March is coming to an end with a disruptive blizzard that is shutting down travel across the northern Plains into Monday night and into early Tuesday morning.
As of late Monday night, snow totaling more than nine inches was reported in Grand Forks, N.D. and Hallock, Minn., according to NWS observers.
The blizzard will reach from northeastern South Dakota, much of North Dakota and northwestern Minnesota through Monday night. People in this area should expect travel delays and disruptions to daily activities.
Rapid City, Pierre and Aberdeen, S.D., Fargo, Jamestown and Bismarck, N.D., and Ortonville, Minn., lie within this zone.
Minneapolis should narrowly escape the worst of the blizzard, the city will still be subject to some snow and slick travel Monday night.
This blizzard will be short-lived--in terms of accompanying strong winds, not heavy snow--since the storm will weaken as it heads into central Ontario for the first day of April.
Even though true blizzard conditions will not be met across northeastern Minnesota and central Ontario, heavy snow and reduced visibility are still expected.
Some rain and ice will precede the snow and blizzard in some communities. As temperatures plunge with the developing storm, blizzard conditions will soon follow.
Howling winds will make measuring the snow very difficult. Winds during the height of the storm will gust to around 45 mph, leading to severe blowing and drifting snow and blinding conditions.
The strong winds around the storm will cause blowing dust in parts of the central Plains.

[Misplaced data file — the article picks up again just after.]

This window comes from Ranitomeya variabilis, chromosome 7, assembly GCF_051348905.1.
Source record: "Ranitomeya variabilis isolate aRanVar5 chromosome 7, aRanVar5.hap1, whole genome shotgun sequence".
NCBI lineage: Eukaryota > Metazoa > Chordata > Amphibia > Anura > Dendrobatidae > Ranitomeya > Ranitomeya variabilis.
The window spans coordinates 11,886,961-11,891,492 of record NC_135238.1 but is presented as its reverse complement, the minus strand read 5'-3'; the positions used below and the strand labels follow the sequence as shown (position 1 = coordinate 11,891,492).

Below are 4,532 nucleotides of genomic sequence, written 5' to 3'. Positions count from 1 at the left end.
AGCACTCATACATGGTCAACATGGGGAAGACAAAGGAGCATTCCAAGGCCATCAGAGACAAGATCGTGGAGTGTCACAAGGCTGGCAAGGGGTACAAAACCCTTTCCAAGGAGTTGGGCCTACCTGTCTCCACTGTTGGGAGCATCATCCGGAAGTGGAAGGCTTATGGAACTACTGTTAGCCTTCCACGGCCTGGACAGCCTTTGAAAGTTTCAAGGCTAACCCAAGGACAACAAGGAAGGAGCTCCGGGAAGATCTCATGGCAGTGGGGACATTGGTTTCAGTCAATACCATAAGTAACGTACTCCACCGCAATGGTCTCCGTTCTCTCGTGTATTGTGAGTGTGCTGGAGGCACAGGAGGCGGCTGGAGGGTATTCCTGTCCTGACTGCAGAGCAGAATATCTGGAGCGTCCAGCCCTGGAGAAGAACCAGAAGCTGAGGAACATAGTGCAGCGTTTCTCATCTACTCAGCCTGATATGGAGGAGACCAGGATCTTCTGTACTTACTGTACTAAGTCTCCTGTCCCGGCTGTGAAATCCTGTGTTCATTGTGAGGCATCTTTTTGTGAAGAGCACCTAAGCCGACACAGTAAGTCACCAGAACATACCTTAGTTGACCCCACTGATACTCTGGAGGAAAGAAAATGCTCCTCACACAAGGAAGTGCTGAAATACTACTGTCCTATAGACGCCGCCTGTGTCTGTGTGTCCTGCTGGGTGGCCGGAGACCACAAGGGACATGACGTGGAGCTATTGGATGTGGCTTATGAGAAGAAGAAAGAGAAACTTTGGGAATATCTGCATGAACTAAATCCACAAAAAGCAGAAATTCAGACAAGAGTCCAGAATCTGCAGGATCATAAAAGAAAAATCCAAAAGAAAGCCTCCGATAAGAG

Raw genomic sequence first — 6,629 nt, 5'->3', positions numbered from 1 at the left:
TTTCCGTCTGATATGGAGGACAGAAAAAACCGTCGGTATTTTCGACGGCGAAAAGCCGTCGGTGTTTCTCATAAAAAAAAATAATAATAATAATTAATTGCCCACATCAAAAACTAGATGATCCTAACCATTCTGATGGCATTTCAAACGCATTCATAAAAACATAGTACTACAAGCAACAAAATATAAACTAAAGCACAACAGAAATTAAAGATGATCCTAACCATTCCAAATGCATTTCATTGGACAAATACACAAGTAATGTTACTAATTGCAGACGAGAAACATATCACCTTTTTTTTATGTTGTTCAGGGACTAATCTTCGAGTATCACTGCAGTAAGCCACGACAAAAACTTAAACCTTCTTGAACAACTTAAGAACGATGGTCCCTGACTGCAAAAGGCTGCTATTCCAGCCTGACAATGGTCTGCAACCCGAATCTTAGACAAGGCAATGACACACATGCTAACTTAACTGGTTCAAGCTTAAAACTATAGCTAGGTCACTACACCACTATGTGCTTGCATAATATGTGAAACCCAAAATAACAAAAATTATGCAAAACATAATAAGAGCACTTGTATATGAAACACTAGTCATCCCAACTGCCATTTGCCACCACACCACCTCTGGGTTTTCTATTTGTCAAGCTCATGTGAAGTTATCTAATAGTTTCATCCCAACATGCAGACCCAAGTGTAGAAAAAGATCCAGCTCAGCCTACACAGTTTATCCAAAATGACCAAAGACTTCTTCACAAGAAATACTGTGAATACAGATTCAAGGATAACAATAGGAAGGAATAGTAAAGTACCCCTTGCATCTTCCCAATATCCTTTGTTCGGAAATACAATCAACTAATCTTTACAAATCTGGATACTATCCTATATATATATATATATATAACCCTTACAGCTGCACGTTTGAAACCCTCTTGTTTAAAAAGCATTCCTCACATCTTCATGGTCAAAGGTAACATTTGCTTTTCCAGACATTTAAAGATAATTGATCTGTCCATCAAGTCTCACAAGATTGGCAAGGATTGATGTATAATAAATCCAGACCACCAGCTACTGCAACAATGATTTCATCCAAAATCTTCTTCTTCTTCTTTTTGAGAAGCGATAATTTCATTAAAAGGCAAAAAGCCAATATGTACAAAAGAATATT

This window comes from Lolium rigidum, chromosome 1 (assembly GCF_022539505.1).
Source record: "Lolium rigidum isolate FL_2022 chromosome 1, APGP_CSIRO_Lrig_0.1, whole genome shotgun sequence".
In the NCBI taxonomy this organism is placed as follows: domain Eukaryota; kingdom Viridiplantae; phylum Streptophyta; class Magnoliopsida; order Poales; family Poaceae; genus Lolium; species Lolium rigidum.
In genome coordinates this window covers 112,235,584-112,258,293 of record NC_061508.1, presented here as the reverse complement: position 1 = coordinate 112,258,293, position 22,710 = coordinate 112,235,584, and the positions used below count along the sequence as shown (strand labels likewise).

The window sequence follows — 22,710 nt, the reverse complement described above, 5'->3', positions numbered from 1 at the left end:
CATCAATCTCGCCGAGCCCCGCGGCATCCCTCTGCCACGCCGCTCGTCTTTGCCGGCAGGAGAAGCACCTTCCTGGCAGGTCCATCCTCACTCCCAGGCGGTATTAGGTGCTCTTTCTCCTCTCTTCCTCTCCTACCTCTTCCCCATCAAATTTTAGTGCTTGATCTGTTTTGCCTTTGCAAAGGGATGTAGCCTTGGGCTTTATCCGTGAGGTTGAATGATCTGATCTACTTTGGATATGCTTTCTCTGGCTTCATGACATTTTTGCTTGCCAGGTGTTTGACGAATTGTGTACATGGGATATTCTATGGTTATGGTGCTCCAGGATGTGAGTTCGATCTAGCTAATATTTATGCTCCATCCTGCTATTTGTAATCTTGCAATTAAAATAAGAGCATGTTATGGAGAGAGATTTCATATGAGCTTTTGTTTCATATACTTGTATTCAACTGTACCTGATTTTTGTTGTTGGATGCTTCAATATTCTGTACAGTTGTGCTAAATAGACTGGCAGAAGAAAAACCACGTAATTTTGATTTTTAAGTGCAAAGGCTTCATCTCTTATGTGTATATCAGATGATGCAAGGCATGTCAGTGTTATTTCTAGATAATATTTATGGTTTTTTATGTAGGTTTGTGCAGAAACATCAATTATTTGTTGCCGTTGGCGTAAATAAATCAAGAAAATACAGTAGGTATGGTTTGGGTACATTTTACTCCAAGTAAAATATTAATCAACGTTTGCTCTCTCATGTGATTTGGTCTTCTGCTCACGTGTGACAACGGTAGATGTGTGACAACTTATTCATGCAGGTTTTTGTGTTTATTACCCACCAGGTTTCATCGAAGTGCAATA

Travel will be dangerous for a time. Officials may be forced to close lengthy stretches of highways and interstates. Interstates 29, 90 and 94 could be among such roads.
As of noon EDT Monday, the North Dakota Department of Transportation issued a no travel advisory for areas of northeastern, southwestern and north central North Dakota due to reduced visibility from snow and blowing snow.
Motorists attempting to travel during the blizzard run the risk of becoming stranded for a time. Residents should prepare for school and other activities to be canceled.
In the wake of the blizzard, the northern Plains will need to be further monitored for more snow events during April.
The chance for a bit of snow will return Wednesday. If a storm tracks far enough to the north, steadier snow may follow for later in the week.
Severe thunderstorms rumbled through the Northeast on Monday, lashing the region with damaging winds while also unleashing heavy downpours that triggered flash flooding.
A stifling heat wave will remain entrenched across the Northeast this week, despite a brief reprieve in humidity for some.
Dangerous heat will surge northward and send temperatures rising across the northwestern United States this week.
Downpours will spread from the lower Mississippi Valley to eastern and central Texas early this week, delivering needed rain but raising the concern for flash flooding.
A renewed risk of severe weather will threaten portions of the north-central United States early this week.
Thousands of structures, including a wildlife refuge home to more than 400 animals, are threatened by the Sand Fire in Southern California.
Southern California (1996)
7-10 foot swells on the beaches from a powerful storm south of Tahiti. Life guards had to make more than 500 rescues due to the rough surf.
Los Angeles, CA (1891)
Heat wave; 109 degrees.
Off New England (1956)
The Andrea Doria, weighing 29,000 tons was rammed by Swedish liner Stockholm, weighing 12,644 tons, near Nantucket Lightship, MA. Andrea Doria was moving westward through fog while the Stockholm moving eastward in clear weather. Andrea Doria emerged from the fog across bow of Stockholm. Andrea Doria sank 12 hours later; 51 killed by impact or drowned before or during rescue attempts.